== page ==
Hybrids and monocultures are risky. They have a narrowed range of evolutionary survival strategies. Whatever afflicts one plant can afflict plants nearby.

I love heirloom Cherokee purple tomatoes. When I started the first year of the Cherokee Seed Bank, volunteers grew Cherokee purple tomatoes, a kind now preserved in the World Seed Bank. Cherokee purples are tried and tested across the generations. These indeterminates contain within their DNA a scramble of survival strategies, surprising the gardener with individual and unpredictable variety from plant to plant. Nature rolls more evolutionary dice with these genetically-diverse heritage plants.

Monoculture hybrids are just fine if every cultivation variable responds to a simplified range of solutions. Geneticists can isolate and improve one quality – wilt-resistance, early fruit, tobacco mosaic resistance – though whatever weakness one plant exhibits, the next plant is not much different. It works both ways.

Humans are something of a 7.7 billion member monoculture on planet Earth. Our similarities make us convenient hosts for COVID-19 coronavirus, which is a tiny 400 to 500 nanometers in size, and has evolved to a hardy design against being removed by the human body’s immune system.

Demographers estimate the people alive today comprise about 7 percent of all humans ever on Earth over the preceding 50,000 years. Pandemic forecasters (yes, there is such an occupation) have modeled probabilities for a range of scenarios. They expect a midrange of from 500,000 to 23 million cases within a year. Where the virus totals out within that range is a function of the diversity of our collective survival strategy as a species. It seems good to have many different approaches to surviving, so we can learn which ones work the soonest, best, fastest and most completely.

For instance: social distancing. It is the practice of standing afar from every other potential carrier so as not to be a random target (and potential host) for the unimaginably small particles propelled in little transportation capsules fashioned inadvertently but fortuitously out of human secretions. Places on Earth are sometimes so densely peopled that we’re thinning ourselves out a more sustainable distance. Even when the gravest risks of this virus are over, we will still be able to cough over a distance of five feet. Social distancing is a temporary strategy. We do it by not going to malls.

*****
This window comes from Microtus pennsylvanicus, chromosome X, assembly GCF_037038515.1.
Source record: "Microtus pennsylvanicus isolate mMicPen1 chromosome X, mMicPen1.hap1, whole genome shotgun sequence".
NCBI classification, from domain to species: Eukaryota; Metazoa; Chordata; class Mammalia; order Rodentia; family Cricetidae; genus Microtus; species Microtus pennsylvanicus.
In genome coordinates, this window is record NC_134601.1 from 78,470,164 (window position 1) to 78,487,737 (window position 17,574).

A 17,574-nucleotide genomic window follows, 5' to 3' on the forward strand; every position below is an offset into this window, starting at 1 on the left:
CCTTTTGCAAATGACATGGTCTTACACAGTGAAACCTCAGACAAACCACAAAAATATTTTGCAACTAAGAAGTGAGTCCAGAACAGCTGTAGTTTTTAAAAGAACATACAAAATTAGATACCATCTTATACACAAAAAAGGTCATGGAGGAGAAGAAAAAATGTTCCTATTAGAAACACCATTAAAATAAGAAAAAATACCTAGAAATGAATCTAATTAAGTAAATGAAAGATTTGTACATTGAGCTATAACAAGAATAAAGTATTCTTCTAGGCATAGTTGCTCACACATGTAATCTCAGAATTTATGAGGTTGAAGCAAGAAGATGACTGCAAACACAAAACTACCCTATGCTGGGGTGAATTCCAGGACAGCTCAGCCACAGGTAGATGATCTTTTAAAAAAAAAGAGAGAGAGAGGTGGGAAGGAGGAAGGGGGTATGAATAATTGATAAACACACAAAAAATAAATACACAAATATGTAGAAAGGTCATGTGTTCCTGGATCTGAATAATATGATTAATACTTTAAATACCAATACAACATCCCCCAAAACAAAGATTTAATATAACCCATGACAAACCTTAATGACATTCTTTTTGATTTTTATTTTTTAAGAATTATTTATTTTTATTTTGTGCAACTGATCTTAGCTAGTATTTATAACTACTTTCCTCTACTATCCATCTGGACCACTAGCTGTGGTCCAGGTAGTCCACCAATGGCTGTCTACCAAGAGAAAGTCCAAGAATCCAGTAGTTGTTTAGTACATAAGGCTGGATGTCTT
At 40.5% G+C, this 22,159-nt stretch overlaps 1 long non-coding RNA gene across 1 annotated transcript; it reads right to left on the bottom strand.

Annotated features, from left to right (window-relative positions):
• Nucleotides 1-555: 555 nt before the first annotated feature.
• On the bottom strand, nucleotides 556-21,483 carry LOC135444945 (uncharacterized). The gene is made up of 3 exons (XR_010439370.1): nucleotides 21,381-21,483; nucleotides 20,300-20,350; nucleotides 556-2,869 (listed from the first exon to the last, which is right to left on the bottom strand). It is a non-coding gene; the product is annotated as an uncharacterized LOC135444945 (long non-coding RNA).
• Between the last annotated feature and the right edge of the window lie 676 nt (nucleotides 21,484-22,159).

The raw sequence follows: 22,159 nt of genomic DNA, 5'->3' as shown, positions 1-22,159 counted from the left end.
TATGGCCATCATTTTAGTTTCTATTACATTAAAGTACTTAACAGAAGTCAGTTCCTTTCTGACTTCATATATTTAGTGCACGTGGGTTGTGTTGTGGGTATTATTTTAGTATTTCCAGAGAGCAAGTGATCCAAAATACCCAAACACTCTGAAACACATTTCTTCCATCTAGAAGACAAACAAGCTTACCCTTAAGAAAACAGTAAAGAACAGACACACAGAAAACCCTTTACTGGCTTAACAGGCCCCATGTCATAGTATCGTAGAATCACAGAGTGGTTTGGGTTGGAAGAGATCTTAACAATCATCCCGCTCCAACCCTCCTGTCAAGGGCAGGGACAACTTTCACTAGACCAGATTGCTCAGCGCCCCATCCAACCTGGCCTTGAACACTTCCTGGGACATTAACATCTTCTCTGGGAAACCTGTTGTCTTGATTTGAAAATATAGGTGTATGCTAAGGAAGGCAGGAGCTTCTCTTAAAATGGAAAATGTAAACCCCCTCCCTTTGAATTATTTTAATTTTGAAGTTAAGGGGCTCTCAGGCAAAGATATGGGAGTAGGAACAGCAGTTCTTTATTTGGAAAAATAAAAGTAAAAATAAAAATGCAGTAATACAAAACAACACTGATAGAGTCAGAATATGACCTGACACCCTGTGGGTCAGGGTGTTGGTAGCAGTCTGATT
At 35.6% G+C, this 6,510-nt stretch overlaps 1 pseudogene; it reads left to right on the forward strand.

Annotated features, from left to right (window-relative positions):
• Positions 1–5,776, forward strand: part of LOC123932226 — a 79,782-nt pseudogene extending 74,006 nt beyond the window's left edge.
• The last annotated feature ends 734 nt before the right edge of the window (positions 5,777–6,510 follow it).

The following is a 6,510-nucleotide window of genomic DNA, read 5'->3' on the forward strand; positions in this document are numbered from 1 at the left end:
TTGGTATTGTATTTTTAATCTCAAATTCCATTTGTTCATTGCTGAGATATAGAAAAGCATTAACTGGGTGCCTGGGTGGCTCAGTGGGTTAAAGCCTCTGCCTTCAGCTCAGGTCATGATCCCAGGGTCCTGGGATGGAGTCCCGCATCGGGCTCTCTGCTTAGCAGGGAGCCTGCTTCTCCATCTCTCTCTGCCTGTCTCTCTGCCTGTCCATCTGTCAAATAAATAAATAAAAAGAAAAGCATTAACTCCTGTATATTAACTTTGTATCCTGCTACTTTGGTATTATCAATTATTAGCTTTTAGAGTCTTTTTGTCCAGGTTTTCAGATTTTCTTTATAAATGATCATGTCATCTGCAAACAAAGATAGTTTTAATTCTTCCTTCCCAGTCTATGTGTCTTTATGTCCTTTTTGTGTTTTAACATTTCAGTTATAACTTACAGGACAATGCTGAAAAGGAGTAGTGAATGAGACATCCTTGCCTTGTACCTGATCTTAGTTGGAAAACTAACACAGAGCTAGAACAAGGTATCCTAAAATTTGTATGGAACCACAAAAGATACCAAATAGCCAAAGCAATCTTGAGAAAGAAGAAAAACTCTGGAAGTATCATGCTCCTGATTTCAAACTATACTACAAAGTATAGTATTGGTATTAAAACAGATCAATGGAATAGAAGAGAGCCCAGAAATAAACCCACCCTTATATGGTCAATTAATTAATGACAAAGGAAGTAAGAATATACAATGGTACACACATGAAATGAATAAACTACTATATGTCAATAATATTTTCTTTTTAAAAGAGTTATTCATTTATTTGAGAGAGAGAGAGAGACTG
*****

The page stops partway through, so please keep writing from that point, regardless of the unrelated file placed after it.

I’m proud that as humans, we have overcome our dinosaur brains enough to not just let the random chips of fate take us down as Earth’s dominant species. To quell this virus, we are making sacrifices just as previous generations did.

I’m not so proud of the profiteers in this "new normal" – such as U.S. Sen. James Inhofe, R-Oklahoma, who dumped his indirect ownership in Quail Springs Mall after Senate Intelligence Committee briefing forecasts. Lucky Jim; lawmakers can’t profit from insider trading. Inhofe claims the stock sale was about moving to mutual funds in an effort to comply with the rule against insider trading. He liquidated, by some estimates, $230,000 worth of holdings before the stock market plummet. The harm here is that lawmakers may fail to act timely with appropriate solutions when their personal wealth is put first.

Moms have a natural radar for baloney excuses that are implicit confessions. Moms probably noticed that not only did Inhofe pull a "Martha Stewart" based on professional secrets, he also hadn’t fully complied with avoiding the appearance of impropriety. The fact he hadn’t already sold his specialized stock says, “Oops. Mom, I didn’t do what I was supposed to do and got caught in the very problem that the law was designed to prevent.”

But moms won’t be investigating Inhofe’s insider trading. James Lankford is ethics chair.

Kathy Tibbits is a Cherokee citizen, attorney, and artist living at Lake Tenkiller.

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